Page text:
Sophie Kranowitz lay next to her husband and her stone contained two new pieces of information as well:
|Index Lithuanian Marriages and Divorces, All Lithuania Database (Litvak Sig) entry for Osher Krainovich and Shifra Grozen, 13 Jan 1886 [Click to enlarge]|
I had seen this record before, but since this was a record from Vilna and not Belitsa, and I didn't know Sophie was Shifra, I was unable to confirm this marriage corresponded to Aaron and Sophie. On the 1900 US census, Aaron and Sophie reported being married for 15 years which places their wedding date to about 1885, consistent with the above record dated 13 Jan 1886. Aaron also reported arriving in the US in 1886. Since he married in early January, we can assume he arrived shortly after he married. Aaron is listed as 27 years old, placing his year of birth as 1859, while the tombstone implies he was born about 1862-3. This four discrepancy can easily be explained by the fact that many people did not know their exact year or date of birth. They also had many reason to want to appear older or younger at certain points so it is not uncommon to see different years of birth for the same person on different documents. Aaron's date of birth is 1863, 1862 (1900, 1910 US census), 1859 (Hamburg ship manifest for Isser Krinowitz from Wilno, arriving 17 Aug 1886). Interestingly, the earliest record, the ship manifest, closes in date to the marriage record and the one most likely to have Aaron himself as the informant, is the most consistent with the year of birth in the marriage record. All of this evidence suggests that the marriage record indeed corresponds to our Aaron Kranowitz and his year of birth is likely to be in about 1859.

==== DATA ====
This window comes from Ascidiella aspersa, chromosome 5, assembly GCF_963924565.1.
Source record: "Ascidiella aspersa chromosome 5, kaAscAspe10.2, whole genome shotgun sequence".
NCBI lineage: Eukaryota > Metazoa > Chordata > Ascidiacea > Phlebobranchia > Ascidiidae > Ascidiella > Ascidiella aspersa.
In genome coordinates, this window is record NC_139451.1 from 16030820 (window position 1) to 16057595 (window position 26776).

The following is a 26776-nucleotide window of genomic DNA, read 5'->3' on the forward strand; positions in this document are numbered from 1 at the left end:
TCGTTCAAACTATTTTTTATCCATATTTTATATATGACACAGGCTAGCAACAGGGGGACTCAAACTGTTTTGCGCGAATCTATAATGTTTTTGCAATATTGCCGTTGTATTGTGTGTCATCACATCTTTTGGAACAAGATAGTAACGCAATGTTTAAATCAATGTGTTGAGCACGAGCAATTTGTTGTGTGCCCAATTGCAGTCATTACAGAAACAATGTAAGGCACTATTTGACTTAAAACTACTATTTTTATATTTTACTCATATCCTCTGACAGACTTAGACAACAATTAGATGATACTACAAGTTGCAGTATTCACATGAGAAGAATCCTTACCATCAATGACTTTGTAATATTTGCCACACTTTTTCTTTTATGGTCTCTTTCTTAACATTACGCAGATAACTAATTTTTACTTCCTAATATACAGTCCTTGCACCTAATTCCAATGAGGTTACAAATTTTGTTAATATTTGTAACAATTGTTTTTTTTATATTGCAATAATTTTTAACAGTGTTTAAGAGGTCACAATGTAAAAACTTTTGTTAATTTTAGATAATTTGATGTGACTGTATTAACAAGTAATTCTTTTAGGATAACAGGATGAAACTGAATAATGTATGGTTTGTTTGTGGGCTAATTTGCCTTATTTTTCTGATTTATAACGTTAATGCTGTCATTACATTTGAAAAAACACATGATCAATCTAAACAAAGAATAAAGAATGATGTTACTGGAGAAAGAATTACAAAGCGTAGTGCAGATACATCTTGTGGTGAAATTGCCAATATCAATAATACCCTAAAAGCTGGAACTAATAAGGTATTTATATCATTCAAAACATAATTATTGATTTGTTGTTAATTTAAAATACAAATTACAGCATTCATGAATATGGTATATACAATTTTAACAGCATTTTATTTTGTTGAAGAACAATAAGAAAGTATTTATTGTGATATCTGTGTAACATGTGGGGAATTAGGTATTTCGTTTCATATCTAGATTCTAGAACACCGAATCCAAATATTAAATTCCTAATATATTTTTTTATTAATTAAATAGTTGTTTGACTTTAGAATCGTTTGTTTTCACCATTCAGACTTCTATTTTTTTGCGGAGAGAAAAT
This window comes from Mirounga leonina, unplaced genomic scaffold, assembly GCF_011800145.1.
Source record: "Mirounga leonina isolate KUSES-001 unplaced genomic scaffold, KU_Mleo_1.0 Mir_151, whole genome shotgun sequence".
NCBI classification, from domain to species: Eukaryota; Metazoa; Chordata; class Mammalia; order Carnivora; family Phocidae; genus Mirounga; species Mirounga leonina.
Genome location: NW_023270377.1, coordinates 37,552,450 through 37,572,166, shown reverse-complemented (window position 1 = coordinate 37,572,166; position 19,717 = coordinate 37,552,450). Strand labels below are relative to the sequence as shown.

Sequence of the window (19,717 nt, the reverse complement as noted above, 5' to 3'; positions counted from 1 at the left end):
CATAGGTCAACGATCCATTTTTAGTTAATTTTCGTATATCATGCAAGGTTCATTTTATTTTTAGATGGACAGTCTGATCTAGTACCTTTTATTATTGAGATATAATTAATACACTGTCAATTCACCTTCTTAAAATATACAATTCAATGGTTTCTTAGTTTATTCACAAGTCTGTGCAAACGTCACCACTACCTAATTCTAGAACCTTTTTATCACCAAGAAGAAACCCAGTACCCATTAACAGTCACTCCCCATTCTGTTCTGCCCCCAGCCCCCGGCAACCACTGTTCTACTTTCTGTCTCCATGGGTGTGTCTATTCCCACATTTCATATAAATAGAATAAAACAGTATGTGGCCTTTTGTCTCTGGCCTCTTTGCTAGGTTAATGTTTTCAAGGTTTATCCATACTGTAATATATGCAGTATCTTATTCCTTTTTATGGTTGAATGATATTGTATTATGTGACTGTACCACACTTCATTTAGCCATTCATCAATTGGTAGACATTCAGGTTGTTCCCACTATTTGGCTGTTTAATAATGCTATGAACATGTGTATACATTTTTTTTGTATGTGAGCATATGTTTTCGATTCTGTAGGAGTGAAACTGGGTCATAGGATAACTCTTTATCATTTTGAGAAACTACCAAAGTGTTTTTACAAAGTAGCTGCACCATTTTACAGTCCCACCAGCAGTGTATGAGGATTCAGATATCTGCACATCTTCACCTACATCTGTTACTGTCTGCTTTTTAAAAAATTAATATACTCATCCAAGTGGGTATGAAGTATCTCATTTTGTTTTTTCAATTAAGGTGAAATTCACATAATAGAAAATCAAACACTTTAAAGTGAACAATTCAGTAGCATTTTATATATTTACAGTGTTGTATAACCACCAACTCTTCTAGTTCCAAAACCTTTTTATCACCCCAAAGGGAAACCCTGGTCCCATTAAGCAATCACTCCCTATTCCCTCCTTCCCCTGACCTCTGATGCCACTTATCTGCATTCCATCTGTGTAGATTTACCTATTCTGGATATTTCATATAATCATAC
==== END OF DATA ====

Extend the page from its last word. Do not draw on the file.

Luckily this microfilm from Vilna is available through LDS familysearch.org and I should be able to review it in a few weeks. This 1886 document promises to be the oldest original document for the Kranowitz family that I will be able to examine. For now, I look forward to returning to New Britain for further research.
If you haven't visited a cemetery on your list, I highly recommend you take the trip. Has a visit to a cemetery help move a long your research? Do share your story!